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Issue No.62

Friends Newsletter Peter Hill explains ’

October 2013

Contents...

pages one an d two Messiaen D iscovery page three Conversatio n pieces Composing for a lithoph one page four Fundraising update page five Tri p to Steinway Hall pages six an d seven All change Transformat ions page eight News from fu rther afield

the story behind his exciting Messiaen discovery I have an archive of photocopies made during the four years (between 2001 and 2004) when I was fortunate enough to be allowed to work among the papers in the Messiaen apartment in Paris. About 18 months ago I reviewed my photocopies with the intention of putting them in order, and came across several pages of scribble in Messiaen’s untidiest handwriting. I must have overlooked these at the time, or simply felt they were too difficult to read to bother with. Anyway, I set aside an afternoon to see what I could make of these pages, and found that with patience and care I was more-or-less able to decipher the handwriting. As I worked I became more and more intrigued. What began to emerge was a musical sketch in an advanced state of

completion, with not only the notes but also markings of dynamic, touch, pedalling, and even the fingering. The music was a birdsong piece, in the manner of Messiaen’s great piano cycle, Catalogue d’oiseaux (1956–58), but featuring a bird new to Messiaen’s music, the Fauvette Passerinette, or Subalpine Warbler.

As the piece took shape a form began to reveal itself, with three sections for the main soloists (a pair of duetting Passerinettes) set in a context of other birdsongs that occupy the middle part of the piece. This central section presented a challenge, a jigsaw of birdsong fragments whose order was determined by an alphabetical scheme, typical of Messiaen’s method of composing.

Unfortunately, the logic of the scheme was not immediately apparent, and it took a lot of patience and detective-work to find the answer. The latter part of this passage was especially difficult to construe because it existed in the sketchiest composer’s shorthand, with only the harmonies in place. Luckily Messiaen had noted what these chords were to represent – a flock of six Jays. I made a trip to Paris to search through Messiaen’s birdsong notebooks, and had a ‘eureka’ moment when I found the notation that perfectly matched the harmonies in the sketch. This enabled me

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to flesh out the chords with the correct gestures – the rhythms, dynamics and accentuations. The result is remarkable, a passage that is fast, rhythmical and ruthless, and quite unlike anything else in Messiaen. Messiaen’s notebooks also helped me to date and locate the piece, which is based on birdsong notated in the spring of 1960 and the summer of 1961, near the village of Nizas, in the arid ‘garrigue’ landscape north-west of Montpellier. The dating to 1961 makes perfect sense. Messiaen’s orchestral work Chronochromie (1959–60) had just received its premiere, and in the absence of any commissions Messiaen may well have intended to compose a second ‘Catalogue’ of birds to go with the earlier cycle. (He always maintained that he’d meant to do this, but had never had the time.) If La Fauvette Passerinette was indeed the start of a second birdsong cycle, it was overtaken by events. Later in 1961 Messiaen received no fewer than three important commissions for orchestral works: Sept Haïkaï (inspired by a trip to Japan), Couleurs de la Cité céleste, and Et exspecto resurrectionem mortuorum, a work to commemorate the dead of the World Wars that would receive its premiere in 1965 in Chartres Cathedral. Given the pressure of work, it’s not difficult to imagine how La Fauvette Passerinette got sidelined and ultimately forgotten. Now that I’ve pieced together Messiaen’s intentions I feel enormously excited. The new piece is a substantial addition to the repertoire (it lasts about 15 minutes) and a virtuoso challenge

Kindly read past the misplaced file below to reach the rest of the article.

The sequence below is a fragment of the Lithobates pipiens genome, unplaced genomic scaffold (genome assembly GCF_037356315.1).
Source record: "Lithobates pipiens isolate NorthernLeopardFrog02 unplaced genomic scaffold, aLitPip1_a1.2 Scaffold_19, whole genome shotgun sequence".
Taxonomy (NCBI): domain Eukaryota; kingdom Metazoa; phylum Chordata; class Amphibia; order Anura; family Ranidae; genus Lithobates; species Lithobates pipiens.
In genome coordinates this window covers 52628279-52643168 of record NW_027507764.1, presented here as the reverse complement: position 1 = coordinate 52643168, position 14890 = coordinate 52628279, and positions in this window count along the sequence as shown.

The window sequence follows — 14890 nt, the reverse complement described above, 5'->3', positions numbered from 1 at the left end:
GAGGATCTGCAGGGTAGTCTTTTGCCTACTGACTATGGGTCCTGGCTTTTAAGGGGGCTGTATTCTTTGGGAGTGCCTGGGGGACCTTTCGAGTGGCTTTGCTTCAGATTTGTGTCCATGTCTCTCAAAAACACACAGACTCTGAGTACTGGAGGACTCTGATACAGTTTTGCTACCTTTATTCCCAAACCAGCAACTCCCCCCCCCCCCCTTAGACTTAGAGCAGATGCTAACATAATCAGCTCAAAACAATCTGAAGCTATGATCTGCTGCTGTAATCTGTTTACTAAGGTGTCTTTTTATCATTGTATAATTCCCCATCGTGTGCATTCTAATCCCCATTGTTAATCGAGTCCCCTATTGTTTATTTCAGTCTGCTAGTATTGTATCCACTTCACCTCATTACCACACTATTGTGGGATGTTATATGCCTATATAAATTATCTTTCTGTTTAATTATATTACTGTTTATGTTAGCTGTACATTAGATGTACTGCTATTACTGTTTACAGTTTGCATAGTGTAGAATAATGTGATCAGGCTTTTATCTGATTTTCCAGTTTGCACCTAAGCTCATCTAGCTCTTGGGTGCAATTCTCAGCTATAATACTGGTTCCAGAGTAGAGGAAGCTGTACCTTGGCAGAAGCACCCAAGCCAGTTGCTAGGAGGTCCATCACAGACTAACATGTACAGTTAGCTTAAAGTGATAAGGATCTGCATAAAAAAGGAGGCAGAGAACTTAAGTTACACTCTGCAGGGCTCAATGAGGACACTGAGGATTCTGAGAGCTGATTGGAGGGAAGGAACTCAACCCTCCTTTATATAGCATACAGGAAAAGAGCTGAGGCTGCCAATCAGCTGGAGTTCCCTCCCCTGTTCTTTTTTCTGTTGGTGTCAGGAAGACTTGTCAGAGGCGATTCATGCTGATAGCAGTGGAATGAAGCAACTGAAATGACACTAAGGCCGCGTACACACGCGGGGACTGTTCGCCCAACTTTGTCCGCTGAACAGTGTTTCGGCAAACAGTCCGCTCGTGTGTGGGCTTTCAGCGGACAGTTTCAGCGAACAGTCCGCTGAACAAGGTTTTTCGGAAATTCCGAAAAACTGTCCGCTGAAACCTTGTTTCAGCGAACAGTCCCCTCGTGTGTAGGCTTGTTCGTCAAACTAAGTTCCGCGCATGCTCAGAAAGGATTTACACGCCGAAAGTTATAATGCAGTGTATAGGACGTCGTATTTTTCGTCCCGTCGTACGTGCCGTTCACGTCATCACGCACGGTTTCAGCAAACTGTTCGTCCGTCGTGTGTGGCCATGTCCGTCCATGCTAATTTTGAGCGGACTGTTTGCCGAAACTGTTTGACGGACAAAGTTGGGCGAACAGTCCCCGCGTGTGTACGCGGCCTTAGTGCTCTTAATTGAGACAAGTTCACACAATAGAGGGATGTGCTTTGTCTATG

to the pianist. Among its many unique features is the way the piece develops, with the main soloist birdsong borrowing characteristics from the other birdsongs: the elegant, detailed writing at the opening becomes progressively more hard-edged, so that the final section develops into a thrilling toccata. The birdsong style is also new, much more harmonised than in the earlier Catalogue d’oiseaux, and in this way anticipates Messiaen’s music in the 1970s, the majestic La Fauvette des Jardins for solo piano (1970) and the treatment of birdsong in Messiaen’s opera Saint François d’Assise. A Messiaen premiere is obviously an event of importance. I decided I’d like this to be in my home town of Sheffield, and I’m delighted to be giving it as part of the Music in the Round autumn series. The programme I’ve devised sets La Fauvette Passerinette in the context of my interest in Bach, masterpieces by Berg and Schoenberg, and other birdsong music by Messiaen, including Messiaen’s own favourite from Catalogue d’oiseaux, ‘Le Traquet Stapazin’ (Black-eared Wheatear) with a setting between the mountains and sea on the Mediterranean coast. I’m sure the premiere and the broadcast by BBC Radio 3 will arouse considerable interest and I expect to be playing the new work in many venues around the world over the next couple of years.

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Conversation Pieces

Angus Smith introduces the first concert in an occasional series The premise owes a significant debt to the excellent, long-running BBC Radio 3 series ‘Private Passions’, devised and hosted by the composer Michael Berkeley. Over the course of 60 minutes, Berkeley leads his guests on a musical journey, starting with pieces that they already know before heading off in new and unfamiliar stylistic directions that he thinks they may enjoy.